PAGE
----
As Land Information Minister I and the Associate Finance Minister are sometimes required to decide whether or not overseas persons, including overseas owned companies, can buy areas of rural land in New Zealand of more than five hectares.
The law which guides our decisions is the Overseas Investment Act 2005. It defines what New Zealand land is “sensitive” so that an overseas person must get the consent of the Overseas Investment Office (OIO) or Ministers before purchase. Section 16 of the Act sets out the criteria the OIO Ministers must take into account in considering such applications and section 17 sets out the factors to consider in deciding how and whether overseas person buying land here benefits New Zealand.
I and Associate Finance Minister David Clark recently agreed to an application by Chinese-owned company, Cresswell NZ Ltd to buy 6.2 ha of sensitive land near Whakatane in the Bay of Plenty. The site includes the existing Otakiri Springs water bottling plant.
Creswell NZ Ltd is wholly owned by Nongfu Spring Ltd, one of China’s leading bottled water suppliers. The company intends to invest over $42.5 million over the next four years to upgrade and expand the existing bottling plant and add two new bottling lines.
Some people might wonder why a Green MP who is a Minister has allowed such a land purchase involving a water bottling plant to go ahead.
Basically the law is clear about what Ministers can and cannot take into account. We had to consider “substantial and identifiable” benefits to New Zealand. That’s jobs, exports, greater productivity and additional capital investment for the country. The investment will result in the current eight jobs at the plant increasing significantly. There will be 32 full time jobs over two years reaching 60 new full-time jobs over four years once the expanded plant is fully operational.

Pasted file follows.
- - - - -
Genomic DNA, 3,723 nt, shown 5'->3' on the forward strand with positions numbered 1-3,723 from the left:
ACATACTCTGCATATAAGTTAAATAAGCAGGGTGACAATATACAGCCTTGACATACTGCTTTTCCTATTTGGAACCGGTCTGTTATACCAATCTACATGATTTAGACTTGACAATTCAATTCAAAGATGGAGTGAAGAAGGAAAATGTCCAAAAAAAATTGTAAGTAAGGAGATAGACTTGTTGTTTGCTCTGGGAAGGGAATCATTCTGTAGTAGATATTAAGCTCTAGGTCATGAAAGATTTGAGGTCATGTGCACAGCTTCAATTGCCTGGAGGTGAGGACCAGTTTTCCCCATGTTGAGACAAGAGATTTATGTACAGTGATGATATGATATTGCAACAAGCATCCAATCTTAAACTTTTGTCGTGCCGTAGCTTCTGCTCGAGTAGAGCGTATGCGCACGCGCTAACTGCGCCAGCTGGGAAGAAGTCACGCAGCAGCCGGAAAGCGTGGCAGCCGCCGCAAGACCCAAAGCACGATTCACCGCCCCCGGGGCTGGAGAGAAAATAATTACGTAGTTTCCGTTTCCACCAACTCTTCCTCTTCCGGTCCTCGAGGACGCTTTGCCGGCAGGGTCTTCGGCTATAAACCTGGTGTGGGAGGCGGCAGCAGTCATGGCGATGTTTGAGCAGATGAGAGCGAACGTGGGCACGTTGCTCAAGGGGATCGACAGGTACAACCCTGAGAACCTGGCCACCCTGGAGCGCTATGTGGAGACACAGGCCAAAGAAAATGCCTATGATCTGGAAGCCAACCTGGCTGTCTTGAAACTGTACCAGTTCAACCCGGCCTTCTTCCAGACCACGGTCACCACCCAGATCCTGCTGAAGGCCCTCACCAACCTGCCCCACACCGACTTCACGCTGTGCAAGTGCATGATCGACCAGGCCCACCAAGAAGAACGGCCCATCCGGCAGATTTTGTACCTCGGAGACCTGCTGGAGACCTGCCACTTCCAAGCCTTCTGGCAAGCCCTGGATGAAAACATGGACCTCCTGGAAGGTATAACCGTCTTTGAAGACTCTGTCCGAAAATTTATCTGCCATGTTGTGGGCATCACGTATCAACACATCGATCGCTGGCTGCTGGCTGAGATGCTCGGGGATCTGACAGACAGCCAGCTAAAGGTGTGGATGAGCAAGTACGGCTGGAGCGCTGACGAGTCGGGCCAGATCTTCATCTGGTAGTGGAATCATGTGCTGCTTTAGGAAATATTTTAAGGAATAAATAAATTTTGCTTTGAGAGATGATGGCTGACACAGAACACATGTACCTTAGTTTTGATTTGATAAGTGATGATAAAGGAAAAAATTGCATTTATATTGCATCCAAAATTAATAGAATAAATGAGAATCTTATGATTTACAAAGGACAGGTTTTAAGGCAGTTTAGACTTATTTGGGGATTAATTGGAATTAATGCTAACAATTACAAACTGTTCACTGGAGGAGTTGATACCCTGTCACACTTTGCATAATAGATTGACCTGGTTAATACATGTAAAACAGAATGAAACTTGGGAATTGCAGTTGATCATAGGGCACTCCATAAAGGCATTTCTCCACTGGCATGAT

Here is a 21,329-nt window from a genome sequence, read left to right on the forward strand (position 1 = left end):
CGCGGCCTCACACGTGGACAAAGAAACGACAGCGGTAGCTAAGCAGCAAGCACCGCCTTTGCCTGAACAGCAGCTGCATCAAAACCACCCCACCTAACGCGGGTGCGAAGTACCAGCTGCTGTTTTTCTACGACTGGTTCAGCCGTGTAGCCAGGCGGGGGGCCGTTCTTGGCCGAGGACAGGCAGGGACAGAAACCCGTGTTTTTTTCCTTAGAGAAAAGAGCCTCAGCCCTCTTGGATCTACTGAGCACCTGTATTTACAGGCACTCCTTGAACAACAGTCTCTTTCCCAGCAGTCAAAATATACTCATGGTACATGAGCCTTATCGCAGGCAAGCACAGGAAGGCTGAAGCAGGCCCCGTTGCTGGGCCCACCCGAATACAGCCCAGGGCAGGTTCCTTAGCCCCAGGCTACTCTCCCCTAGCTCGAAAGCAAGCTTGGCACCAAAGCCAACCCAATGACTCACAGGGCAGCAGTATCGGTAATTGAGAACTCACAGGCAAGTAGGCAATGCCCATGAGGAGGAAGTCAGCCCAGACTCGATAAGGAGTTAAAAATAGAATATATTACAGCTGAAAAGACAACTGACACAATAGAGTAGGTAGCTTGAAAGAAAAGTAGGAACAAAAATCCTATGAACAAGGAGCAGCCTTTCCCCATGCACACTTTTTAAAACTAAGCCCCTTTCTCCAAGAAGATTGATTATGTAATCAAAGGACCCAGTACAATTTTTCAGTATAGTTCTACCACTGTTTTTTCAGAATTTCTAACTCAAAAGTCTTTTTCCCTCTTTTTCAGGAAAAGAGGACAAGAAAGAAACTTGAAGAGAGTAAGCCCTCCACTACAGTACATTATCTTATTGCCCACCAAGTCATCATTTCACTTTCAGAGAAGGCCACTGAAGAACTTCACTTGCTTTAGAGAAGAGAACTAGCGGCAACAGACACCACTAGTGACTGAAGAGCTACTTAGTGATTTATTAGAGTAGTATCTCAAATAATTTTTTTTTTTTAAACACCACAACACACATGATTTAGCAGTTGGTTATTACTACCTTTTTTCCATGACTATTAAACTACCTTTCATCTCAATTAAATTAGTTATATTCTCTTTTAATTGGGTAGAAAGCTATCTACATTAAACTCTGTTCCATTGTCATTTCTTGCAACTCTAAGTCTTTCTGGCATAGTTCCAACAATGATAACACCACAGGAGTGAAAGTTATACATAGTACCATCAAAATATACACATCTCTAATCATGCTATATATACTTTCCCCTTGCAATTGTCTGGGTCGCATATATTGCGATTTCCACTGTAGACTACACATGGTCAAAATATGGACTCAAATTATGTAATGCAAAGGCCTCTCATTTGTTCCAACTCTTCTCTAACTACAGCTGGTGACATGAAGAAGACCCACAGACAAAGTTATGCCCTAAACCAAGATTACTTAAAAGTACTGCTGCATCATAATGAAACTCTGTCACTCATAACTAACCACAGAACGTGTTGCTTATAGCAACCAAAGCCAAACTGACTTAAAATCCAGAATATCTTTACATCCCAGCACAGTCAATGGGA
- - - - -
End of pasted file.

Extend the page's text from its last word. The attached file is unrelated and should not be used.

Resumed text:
Minister Clark and I made the consent conditional on Cresswell NZ Ltd delivering those promised jobs in an area which needs new employment. If they don’t eventuate the OIO can take enforcement action which includes the possibility of requiring the company to sell the investment. Budget 2018 provided the OIO with an extra $7 million in funding for its compliance and enforcement work.
The purchase of the land and bottling plant at Otakiri Springs is conditional on the company getting the water takes and other resource consents it needs from the Bay of Plenty Regional Council and the Whakatane District Council. If the regional council declines the company’s applications for an increased groundwater take, the company will not be able to buy the land.
The company has indicated that it would be willing to pay any water royalties that may be imposed in future if the law is changed.